US 7482332 B2
Telomere-encoding nucleic acid nanocircles, methods for their preparation, and methods for their use are disclosed. The nanocircles can be constructed containing multiple repeats of the complement of telomere repeat sequences. The telomere-encoding nanocircles are useful for extending telomeres both in vitro and in vivo, for treating macular degeneration, the effects of skin aging, liver degeneration, and cancer. The nanocircles are further useful for treating cell cultures to produce long-lived non-cancerous cell populations. This use has wide applicability in scientific research, tissue engineering, and transplantation.
1. An isolated nucleic acid nanocircle consisting of an integral number of a telomere repeat sequence, wherein the length of the nanocircle is 30 nucleotides, 36 nucleotides, 42 nucleotides, 48 nucleotides, 54 nucleotides, 60 nucleotides, 66 nucleotides, 72 nucleotides, or 78 nucleotides.
2. The nanocircie of
3. The nanocircle of
4. The nanocircle of
5. The nanocircle of
6. The nanocircle of
7. The nanocircle of
The present application claims priority to U.S. Provisional Patent Application Ser. No. 60/345,056 filed Jan. 4, 2002, the contents of all of which are incorporated herein by reference.
The government may own rights in the present invention pursuant to grant number DAMD17-98-1-8239 from the U.S. Army Breast Cancer Research Program.
The invention relates to compositions and methods for the extension of telomere repeat sequences and, more specifically, to the use of synthetic nucleic acid nanocircles for the extension of telomere repeat sequences. The invention further relates to synthetic, diagnostic, and therapeutic uses for the nanocircles. The many potential uses of telomere-encoding nanocircles include their use to enhance the lifespan of non-cancerous cell populations in culture, to treat macular degeneration, to treat skin aging, to treat liver degeneration, and to treat cancer. Additionally, nanocircles can be used to elongate telomeres in vitro, to add synthetic telomeres onto chemicals or biomolecules having a telomere primer, and to add detectable or modified bases into a telomere.
Human cell populations typically have a finite lifetime, dividing a number of times before entering a nondividing phase called “replicative senescence”. Human chromosomes are capped with repeated sequences called “telomeres”. Human telomeres consist of up to about 2500 repeats of the sequence 5′-TTAGGG-3′ (SEQ ID NO:1). Telomeres in normal non-cancerous cells shorten each time that a cell divides. This has been viewed as a type of ‘clock’, helping to determine the lifespan of a cell population.
Several types of cells are “immortal”. These include germline cells, unicellular eukaryotes, and certain cancer cells. These types of cells are able to maintain the length of their telomeres by the use of an enzyme. Telomerase is an enzyme that catalyzes the addition of a specific repeating DNA sequence onto the 3′ end of DNA strands, thereby lengthening the telomere. The telomerase activity allows cells to compensate for telomere shortening that occurs during DNA replication. Telomerase activity is not detected in most normal somatic cells.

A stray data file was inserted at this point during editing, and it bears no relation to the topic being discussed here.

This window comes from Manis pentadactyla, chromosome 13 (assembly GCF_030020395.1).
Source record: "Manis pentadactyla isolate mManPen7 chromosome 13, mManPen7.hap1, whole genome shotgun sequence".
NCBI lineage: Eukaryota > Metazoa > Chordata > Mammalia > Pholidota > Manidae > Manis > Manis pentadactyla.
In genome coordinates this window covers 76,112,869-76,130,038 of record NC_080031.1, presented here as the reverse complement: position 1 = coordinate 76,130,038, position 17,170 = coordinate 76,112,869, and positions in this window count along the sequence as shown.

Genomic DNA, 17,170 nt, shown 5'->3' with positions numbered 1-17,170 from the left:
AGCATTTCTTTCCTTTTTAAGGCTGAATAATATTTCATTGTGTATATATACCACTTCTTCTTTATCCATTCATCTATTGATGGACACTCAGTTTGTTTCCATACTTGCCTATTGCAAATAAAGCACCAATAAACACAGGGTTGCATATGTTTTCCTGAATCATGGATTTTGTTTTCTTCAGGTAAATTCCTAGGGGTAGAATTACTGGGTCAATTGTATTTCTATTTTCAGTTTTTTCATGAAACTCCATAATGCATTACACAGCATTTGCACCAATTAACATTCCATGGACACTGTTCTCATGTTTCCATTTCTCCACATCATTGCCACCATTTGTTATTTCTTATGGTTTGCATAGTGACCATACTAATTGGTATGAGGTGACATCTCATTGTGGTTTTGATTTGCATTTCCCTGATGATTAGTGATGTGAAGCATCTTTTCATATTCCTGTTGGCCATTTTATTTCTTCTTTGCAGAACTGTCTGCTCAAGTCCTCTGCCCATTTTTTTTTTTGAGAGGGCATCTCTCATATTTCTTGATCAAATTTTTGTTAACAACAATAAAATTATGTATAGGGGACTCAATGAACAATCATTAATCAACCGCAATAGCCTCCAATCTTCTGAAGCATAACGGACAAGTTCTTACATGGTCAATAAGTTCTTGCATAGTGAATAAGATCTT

A connection between telomeres and aging was established by Bodnar et al. (Science, 279: 349-352, 1998). Transfection of a telomerase-encoding vector into telomerase-negative retinal pigment epithelial cells and foreskin fibroblasts showed dramatic effects. While non-transfected cells exhibited typical telomere shortening and senescence, the transfected cells showed lengthened telomeres and reduced levels of β-galactosidase (a marker for senescence). Furthermore, the transfected cells were reported to exceed their normal lifespan by at least 20 doublings.
Nakamura et al. (Science 277: 955-959, 1997) reported the isolation and sequencing of the human telomerase reverse transcriptase (hTERT) gene. Expression of hTERT mRNA corresponded with telomerase activity in cells. Meyerson et al. (Cell 90: 785-795, 1997) reported that hTERT (hEST2) is expressed at high levels in primary tumors, cancer cell lines, and telomerase-positive tissues but is undetectable in telomerase-negative cell lines and differentiated telomerase-negative tissues. Introduction of a nucleic acid sequence encoding the hTERT protein into mortal cells was shown to produce active telomerase (Weinrich, S. L., et al., Nat. Genet. 17(4): 498-502, 1997).
Interestingly, telomeres can be maintained in certain human cells that lack telomerase. An alternative pathway involving recombination has been found to be operative in several types of eukaryotes. In addition, a rolling circle mechanism has been suggested as providing a different alternative biological pathway for elongation of telomere repeat length (McEachern, M. J. et al., Annu. Rev. Genet. 34(1): 331-358, 2000). Extrachromosomal telomeric DNAs that may be present in circular form have been reported to be isolated from eukaryotic cells (Regev, A. et al., Oncogene 17: 3455-3461, 1998). However, this mechanism has not yet been proven, and it is not clear how such large double-stranded circles could initiate telomere extension, nor is it clear how such double stranded circles containing only telomere sequences could be synthesized.